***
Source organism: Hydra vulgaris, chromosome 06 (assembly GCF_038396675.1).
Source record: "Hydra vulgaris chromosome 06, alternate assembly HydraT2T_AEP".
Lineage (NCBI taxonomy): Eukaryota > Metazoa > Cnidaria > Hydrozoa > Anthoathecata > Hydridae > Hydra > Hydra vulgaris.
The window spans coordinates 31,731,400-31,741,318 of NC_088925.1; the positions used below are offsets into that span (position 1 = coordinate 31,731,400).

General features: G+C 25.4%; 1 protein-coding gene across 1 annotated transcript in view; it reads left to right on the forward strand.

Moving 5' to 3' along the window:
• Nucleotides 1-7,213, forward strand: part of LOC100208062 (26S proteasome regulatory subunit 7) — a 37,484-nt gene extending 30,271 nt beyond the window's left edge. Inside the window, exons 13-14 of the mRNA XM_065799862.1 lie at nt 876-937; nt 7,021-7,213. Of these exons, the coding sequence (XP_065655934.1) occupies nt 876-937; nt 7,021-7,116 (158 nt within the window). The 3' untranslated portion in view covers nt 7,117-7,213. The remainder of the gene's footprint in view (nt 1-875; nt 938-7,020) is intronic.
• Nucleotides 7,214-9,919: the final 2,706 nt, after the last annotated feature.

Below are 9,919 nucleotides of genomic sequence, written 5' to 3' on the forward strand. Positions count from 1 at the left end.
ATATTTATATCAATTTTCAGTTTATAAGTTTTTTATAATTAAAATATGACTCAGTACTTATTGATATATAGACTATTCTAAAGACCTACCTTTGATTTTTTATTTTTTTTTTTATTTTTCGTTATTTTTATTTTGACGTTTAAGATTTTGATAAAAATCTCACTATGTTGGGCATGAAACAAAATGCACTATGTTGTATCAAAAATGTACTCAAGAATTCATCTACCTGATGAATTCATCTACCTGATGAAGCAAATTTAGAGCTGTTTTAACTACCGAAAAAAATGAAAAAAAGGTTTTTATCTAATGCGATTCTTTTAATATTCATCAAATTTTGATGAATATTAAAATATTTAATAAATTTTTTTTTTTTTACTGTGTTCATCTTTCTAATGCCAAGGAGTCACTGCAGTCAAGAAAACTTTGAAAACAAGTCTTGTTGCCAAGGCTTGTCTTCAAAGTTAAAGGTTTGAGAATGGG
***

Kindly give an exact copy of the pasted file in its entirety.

Source organism: Hydra vulgaris, chromosome 06 (assembly GCF_038396675.1).
Source record: "Hydra vulgaris chromosome 06, alternate assembly HydraT2T_AEP".
Lineage (NCBI taxonomy): Eukaryota > Metazoa > Cnidaria > Hydrozoa > Anthoathecata > Hydridae > Hydra > Hydra vulgaris.
The window spans coordinates 31,731,400-31,741,318 of NC_088925.1; the positions used below are offsets into that span (position 1 = coordinate 31,731,400).

General features: G+C 25.4%; 1 protein-coding gene across 1 annotated transcript in view; it reads left to right on the forward strand.

Moving 5' to 3' along the window:
• Nucleotides 1-7,213, forward strand: part of LOC100208062 (26S proteasome regulatory subunit 7) — a 37,484-nt gene extending 30,271 nt beyond the window's left edge. Inside the window, exons 13-14 of the mRNA XM_065799862.1 lie at nt 876-937; nt 7,021-7,213. Of these exons, the coding sequence (XP_065655934.1) occupies nt 876-937; nt 7,021-7,116 (158 nt within the window). The 3' untranslated portion in view covers nt 7,117-7,213. The remainder of the gene's footprint in view (nt 1-875; nt 938-7,020) is intronic.
• Nucleotides 7,214-9,919: the final 2,706 nt, after the last annotated feature.

Below are 9,919 nucleotides of genomic sequence, written 5' to 3' on the forward strand. Positions count from 1 at the left end.
ATATTTATATCAATTTTCAGTTTATAAGTTTTTTATAATTAAAATATGACTCAGTACTTATTGATATATAGACTATTCTAAAGACCTACCTTTGATTTTTTATTTTTTTTTTTATTTTTCGTTATTTTTATTTTGACGTTTAAGATTTTGATAAAAATCTCACTATGTTGGGCATGAAACAAAATGCACTATGTTGTATCAAAAATGTACTCAAGAATTCATCTACCTGATGAATTCATCTACCTGATGAAGCAAATTTAGAGCTGTTTTAACTACCGAAAAAAATGAAAAAAAGGTTTTTATCTAATGCGATTCTTTTAATATTCATCAAATTTTGATGAATATTAAAATATTTAATAAATTTTTTTTTTTTTACTGTGTTCATCTTTCTAATGCCAAGGAGTCACTGCAGTCAAGAAAACTTTGAAAACAAGTCTTGTTGCCAAGGCTTGTCTTCAAAGTTAAAGGTTTGAGAATGGG